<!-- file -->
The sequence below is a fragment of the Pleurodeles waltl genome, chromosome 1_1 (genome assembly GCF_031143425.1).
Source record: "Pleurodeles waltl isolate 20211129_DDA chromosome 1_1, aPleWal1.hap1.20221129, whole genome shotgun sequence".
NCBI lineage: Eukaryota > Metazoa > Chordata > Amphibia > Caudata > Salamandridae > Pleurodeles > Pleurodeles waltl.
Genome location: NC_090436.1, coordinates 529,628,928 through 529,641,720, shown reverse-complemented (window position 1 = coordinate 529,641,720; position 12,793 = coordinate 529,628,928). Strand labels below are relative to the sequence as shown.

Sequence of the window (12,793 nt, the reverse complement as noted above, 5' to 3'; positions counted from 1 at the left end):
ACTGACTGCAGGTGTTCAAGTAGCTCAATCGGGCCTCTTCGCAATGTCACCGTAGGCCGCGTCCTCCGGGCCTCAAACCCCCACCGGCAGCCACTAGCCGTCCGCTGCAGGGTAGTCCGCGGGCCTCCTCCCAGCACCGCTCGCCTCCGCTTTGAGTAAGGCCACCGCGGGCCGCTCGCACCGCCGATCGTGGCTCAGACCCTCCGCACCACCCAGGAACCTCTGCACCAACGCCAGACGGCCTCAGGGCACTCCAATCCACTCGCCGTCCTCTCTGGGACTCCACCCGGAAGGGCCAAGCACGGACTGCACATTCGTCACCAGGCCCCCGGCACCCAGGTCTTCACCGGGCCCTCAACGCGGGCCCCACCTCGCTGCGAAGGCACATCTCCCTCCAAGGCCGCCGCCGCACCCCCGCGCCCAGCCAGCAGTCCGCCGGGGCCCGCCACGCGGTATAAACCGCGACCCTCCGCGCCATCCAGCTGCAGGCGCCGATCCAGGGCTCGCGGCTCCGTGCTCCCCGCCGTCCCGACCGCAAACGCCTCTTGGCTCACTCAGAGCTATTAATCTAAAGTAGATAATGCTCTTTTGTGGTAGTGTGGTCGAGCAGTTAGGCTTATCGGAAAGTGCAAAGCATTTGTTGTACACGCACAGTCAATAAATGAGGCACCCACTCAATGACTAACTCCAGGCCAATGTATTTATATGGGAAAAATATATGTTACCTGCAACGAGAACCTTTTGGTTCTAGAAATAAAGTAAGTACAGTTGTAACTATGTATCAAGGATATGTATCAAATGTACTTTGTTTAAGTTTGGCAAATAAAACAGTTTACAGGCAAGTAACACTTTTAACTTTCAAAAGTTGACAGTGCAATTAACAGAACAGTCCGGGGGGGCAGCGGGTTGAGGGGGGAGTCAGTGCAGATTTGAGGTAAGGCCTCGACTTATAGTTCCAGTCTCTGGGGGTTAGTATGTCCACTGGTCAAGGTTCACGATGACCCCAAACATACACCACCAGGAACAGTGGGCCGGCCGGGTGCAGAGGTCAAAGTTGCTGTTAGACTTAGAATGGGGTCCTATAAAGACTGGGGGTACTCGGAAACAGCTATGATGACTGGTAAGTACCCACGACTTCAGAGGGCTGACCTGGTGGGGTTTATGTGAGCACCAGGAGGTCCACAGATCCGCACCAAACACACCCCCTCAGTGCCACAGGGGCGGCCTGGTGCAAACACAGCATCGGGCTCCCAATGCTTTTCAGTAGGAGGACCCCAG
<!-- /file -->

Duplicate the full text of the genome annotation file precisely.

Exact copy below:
The sequence below is a fragment of the Pleurodeles waltl genome, chromosome 1_1 (genome assembly GCF_031143425.1).
Source record: "Pleurodeles waltl isolate 20211129_DDA chromosome 1_1, aPleWal1.hap1.20221129, whole genome shotgun sequence".
NCBI lineage: Eukaryota > Metazoa > Chordata > Amphibia > Caudata > Salamandridae > Pleurodeles > Pleurodeles waltl.
Genome location: NC_090436.1, coordinates 529,628,928 through 529,641,720, shown reverse-complemented (window position 1 = coordinate 529,641,720; position 12,793 = coordinate 529,628,928). Strand labels below are relative to the sequence as shown.

Sequence of the window (12,793 nt, the reverse complement as noted above, 5' to 3'; positions counted from 1 at the left end):
ACTGACTGCAGGTGTTCAAGTAGCTCAATCGGGCCTCTTCGCAATGTCACCGTAGGCCGCGTCCTCCGGGCCTCAAACCCCCACCGGCAGCCACTAGCCGTCCGCTGCAGGGTAGTCCGCGGGCCTCCTCCCAGCACCGCTCGCCTCCGCTTTGAGTAAGGCCACCGCGGGCCGCTCGCACCGCCGATCGTGGCTCAGACCCTCCGCACCACCCAGGAACCTCTGCACCAACGCCAGACGGCCTCAGGGCACTCCAATCCACTCGCCGTCCTCTCTGGGACTCCACCCGGAAGGGCCAAGCACGGACTGCACATTCGTCACCAGGCCCCCGGCACCCAGGTCTTCACCGGGCCCTCAACGCGGGCCCCACCTCGCTGCGAAGGCACATCTCCCTCCAAGGCCGCCGCCGCACCCCCGCGCCCAGCCAGCAGTCCGCCGGGGCCCGCCACGCGGTATAAACCGCGACCCTCCGCGCCATCCAGCTGCAGGCGCCGATCCAGGGCTCGCGGCTCCGTGCTCCCCGCCGTCCCGACCGCAAACGCCTCTTGGCTCACTCAGAGCTATTAATCTAAAGTAGATAATGCTCTTTTGTGGTAGTGTGGTCGAGCAGTTAGGCTTATCGGAAAGTGCAAAGCATTTGTTGTACACGCACAGTCAATAAATGAGGCACCCACTCAATGACTAACTCCAGGCCAATGTATTTATATGGGAAAAATATATGTTACCTGCAACGAGAACCTTTTGGTTCTAGAAATAAAGTAAGTACAGTTGTAACTATGTATCAAGGATATGTATCAAATGTACTTTGTTTAAGTTTGGCAAATAAAACAGTTTACAGGCAAGTAACACTTTTAACTTTCAAAAGTTGACAGTGCAATTAACAGAACAGTCCGGGGGGGCAGCGGGTTGAGGGGGGAGTCAGTGCAGATTTGAGGTAAGGCCTCGACTTATAGTTCCAGTCTCTGGGGGTTAGTATGTCCACTGGTCAAGGTTCACGATGACCCCAAACATACACCACCAGGAACAGTGGGCCGGCCGGGTGCAGAGGTCAAAGTTGCTGTTAGACTTAGAATGGGGTCCTATAAAGACTGGGGGTACTCGGAAACAGCTATGATGACTGGTAAGTACCCACGACTTCAGAGGGCTGACCTGGTGGGGTTTATGTGAGCACCAGGAGGTCCACAGATCCGCACCAAACACACCCCCTCAGTGCCACAGGGGCGGCCTGGTGCAAACACAGCATCGGGCTCCCAATGCTTTTCAGTAGGAGGACCCCAG